While there many ways if you can think creatively, there are two time-tested strategies leaders can employ to add value to their organisations. Developing people and driving organisational learning. I see them as two sides of the same coin.
Yes, I’ve gone at lengths to harp about developing people but that wouldn’t stop me from saying it again. Leaders must embrace people development as one of the core growth strategies for themselves and the ones around them. And if they do this bit well, the organisation can’t help but grow! Of course, like most challenging aspects in life, developing talent around you takes courage, discipline, and humility. But in 2020 and beyond, it isn’t optional but a strategic imperative.
Organisational learning on the other hand isn’t restricted to buying a company-wide license for Udemy, LinkedIn Learning, or the like. I mean come on! How can learning and binge-watching informational videos aren’t the same thing? Driving organisational learning means cultivating the habit of solving root problems. This will require leaders to closely monitor operations, understand the challenges at bay, give the team enough autonomy to determine and evaluate possible solutions before implementing them without missing a beat. And then you rinse and repeat.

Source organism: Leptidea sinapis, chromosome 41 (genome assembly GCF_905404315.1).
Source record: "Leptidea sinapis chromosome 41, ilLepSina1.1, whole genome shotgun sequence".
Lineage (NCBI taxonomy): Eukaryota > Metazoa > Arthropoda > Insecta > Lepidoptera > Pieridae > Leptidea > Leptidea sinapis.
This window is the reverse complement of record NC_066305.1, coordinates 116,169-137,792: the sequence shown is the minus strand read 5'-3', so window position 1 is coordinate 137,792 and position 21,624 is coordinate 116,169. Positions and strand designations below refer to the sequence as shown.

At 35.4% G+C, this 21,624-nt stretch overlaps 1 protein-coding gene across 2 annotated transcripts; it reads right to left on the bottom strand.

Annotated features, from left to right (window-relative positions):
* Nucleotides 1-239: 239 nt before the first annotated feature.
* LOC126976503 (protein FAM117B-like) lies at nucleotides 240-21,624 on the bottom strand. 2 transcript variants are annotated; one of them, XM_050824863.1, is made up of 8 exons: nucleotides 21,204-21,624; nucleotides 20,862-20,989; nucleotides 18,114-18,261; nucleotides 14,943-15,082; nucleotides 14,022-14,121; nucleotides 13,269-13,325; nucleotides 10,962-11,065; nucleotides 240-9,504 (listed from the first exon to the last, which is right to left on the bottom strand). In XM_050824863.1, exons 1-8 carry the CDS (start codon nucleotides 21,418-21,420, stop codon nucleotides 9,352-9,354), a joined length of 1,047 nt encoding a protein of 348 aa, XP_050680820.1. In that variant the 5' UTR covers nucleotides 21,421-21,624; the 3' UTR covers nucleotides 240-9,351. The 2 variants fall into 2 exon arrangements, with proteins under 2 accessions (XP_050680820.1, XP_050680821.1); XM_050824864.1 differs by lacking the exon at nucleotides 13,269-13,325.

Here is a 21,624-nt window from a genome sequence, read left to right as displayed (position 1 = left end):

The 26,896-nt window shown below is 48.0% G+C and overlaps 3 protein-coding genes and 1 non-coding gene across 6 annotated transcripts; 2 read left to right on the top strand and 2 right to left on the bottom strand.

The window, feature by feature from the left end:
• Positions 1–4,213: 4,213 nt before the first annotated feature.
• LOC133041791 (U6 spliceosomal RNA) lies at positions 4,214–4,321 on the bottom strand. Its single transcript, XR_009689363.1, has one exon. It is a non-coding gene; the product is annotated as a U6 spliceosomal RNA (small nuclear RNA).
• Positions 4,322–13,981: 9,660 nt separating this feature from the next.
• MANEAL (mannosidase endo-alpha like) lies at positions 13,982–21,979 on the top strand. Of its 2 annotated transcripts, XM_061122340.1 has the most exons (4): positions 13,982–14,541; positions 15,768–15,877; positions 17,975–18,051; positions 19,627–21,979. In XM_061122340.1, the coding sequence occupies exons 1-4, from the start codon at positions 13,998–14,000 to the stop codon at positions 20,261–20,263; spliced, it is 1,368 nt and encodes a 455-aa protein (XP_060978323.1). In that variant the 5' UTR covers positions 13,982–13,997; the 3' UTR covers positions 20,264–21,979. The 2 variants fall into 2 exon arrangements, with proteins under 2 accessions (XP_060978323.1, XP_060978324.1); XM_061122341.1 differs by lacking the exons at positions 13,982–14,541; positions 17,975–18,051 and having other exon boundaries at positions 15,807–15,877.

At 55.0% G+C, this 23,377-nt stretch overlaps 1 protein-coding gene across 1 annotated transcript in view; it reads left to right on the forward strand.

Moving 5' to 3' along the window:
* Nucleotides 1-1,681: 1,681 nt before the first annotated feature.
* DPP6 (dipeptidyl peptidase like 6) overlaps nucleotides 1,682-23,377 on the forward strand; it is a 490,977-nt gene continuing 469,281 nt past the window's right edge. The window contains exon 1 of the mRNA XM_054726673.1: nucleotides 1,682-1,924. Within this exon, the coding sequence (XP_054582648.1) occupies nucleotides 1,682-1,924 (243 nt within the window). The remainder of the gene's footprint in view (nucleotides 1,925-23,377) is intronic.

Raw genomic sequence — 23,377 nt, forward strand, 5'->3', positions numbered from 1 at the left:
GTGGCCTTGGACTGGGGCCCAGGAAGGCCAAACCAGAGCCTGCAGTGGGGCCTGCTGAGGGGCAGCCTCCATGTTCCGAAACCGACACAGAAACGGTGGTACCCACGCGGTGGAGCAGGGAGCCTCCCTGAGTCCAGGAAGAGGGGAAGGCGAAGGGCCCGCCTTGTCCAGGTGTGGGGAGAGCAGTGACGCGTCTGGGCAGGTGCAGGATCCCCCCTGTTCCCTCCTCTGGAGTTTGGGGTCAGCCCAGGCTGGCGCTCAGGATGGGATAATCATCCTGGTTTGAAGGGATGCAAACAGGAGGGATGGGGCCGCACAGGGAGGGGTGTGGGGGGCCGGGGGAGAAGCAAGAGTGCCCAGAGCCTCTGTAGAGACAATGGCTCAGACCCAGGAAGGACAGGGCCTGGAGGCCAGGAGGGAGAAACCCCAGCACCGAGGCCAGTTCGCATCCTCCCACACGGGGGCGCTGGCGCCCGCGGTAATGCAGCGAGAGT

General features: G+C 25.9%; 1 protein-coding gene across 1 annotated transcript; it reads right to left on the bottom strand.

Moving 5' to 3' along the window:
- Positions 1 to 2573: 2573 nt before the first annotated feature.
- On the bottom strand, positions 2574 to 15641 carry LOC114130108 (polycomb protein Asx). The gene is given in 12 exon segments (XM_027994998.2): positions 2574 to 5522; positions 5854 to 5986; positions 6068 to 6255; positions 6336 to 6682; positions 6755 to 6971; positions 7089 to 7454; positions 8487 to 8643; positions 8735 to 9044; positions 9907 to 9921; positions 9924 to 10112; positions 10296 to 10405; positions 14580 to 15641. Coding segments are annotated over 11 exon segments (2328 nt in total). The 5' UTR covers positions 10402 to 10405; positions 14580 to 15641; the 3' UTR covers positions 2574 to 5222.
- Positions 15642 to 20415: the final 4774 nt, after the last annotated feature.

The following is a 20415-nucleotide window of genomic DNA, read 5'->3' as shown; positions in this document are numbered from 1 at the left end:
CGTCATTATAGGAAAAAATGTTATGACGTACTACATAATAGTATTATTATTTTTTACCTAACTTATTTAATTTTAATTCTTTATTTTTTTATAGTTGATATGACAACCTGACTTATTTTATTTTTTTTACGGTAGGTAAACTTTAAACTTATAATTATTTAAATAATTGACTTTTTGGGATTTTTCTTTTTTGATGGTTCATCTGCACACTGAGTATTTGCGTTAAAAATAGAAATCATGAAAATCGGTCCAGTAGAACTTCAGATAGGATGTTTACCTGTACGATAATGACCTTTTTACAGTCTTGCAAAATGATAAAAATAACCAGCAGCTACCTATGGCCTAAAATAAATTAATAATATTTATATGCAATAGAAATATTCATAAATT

The Japanese call this process “Kaizen” or constant and never-ending improvement. I know what you’re thinking — “Sunil, this sounds great but it isn’t easy to focus on just these two aspects when there’s so much to do.” And I totally get it. The ask isn’t to just focus on these aspects but to include them as part of your overall strategy. It’ll be difficult, yes, but remember that the beauty of combing people development and organisational leadership is that you end up creating an organisational culture that is constantly striving to be the best.
Now, think of all the other aspects that you constantly worry about and how having an outstanding culture could fix all your woes? Isn’t that something worth investing your time in? Like I always say, “if this was easy, everybody would be doing it!”